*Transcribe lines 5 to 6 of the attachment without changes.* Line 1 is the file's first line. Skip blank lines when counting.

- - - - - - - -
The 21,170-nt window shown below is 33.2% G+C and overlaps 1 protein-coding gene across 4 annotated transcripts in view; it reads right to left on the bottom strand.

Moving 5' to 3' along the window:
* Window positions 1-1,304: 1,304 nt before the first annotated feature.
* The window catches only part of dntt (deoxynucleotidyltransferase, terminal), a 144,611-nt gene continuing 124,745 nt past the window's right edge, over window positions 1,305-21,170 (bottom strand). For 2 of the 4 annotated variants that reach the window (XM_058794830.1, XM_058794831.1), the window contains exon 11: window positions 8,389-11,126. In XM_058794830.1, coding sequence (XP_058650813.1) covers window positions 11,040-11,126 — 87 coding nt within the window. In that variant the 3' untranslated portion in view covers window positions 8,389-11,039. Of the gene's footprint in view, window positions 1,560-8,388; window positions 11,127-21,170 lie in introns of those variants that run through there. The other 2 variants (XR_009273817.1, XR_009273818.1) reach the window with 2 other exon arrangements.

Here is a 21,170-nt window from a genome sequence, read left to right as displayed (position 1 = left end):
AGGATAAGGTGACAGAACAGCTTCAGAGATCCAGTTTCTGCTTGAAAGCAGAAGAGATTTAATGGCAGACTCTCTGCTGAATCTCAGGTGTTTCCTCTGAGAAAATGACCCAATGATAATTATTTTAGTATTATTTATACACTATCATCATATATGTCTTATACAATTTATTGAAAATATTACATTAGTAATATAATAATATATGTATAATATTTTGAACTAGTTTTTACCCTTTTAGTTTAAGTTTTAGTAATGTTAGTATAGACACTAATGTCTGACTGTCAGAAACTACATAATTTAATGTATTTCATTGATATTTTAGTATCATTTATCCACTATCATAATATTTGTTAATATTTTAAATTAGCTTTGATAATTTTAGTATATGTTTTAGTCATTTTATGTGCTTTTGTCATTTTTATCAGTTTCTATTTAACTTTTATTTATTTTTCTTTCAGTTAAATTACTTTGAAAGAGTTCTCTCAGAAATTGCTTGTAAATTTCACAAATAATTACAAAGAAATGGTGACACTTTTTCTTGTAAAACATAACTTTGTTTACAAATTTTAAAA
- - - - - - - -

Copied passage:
Here is a 21,170-nt window from a genome sequence, read left to right as displayed (position 1 = left end):
AGGATAAGGTGACAGAACAGCTTCAGAGATCCAGTTTCTGCTTGAAAGCAGAAGAGATTTAATGGCAGACTCTCTGCTGAATCTCAGGTGTTTCCTCTGAGAAAATGACCCAATGATAATTATTTTAGTATTATTTATACACTATCATCATATATGTCTTATACAATTTATTGAAAATATTACATTAGTAATATAATAATATATGTATAATATTTTGAACTAGTTTTTACCCTTTTAGTTTAAGTTTTAGTAATGTTAGTATAGACACTAATGTCTGACTGTCAGAAACTACATAATTTAATGTATTTCATTGATATTTTAGTATCATTTATCCACTATCATAATATTTGTTAATATTTTAAATTAGCTTTGATAATTTTAGTATATGTTTTAGTCATTTTATGTGCTTTTGTCATTTTTATCAGTTTCTATTTAACTTTTATTTATTTTTCTTTCAGTTAAATTACTTTGAAAGAGTTCTCTCAGAAATTGCTTGTAAATTTCACAAATAATTACAAAGAAATGGTGACACTTTTTCTTGTAAAACATAACTTTGTTTACAAATTTTAAAA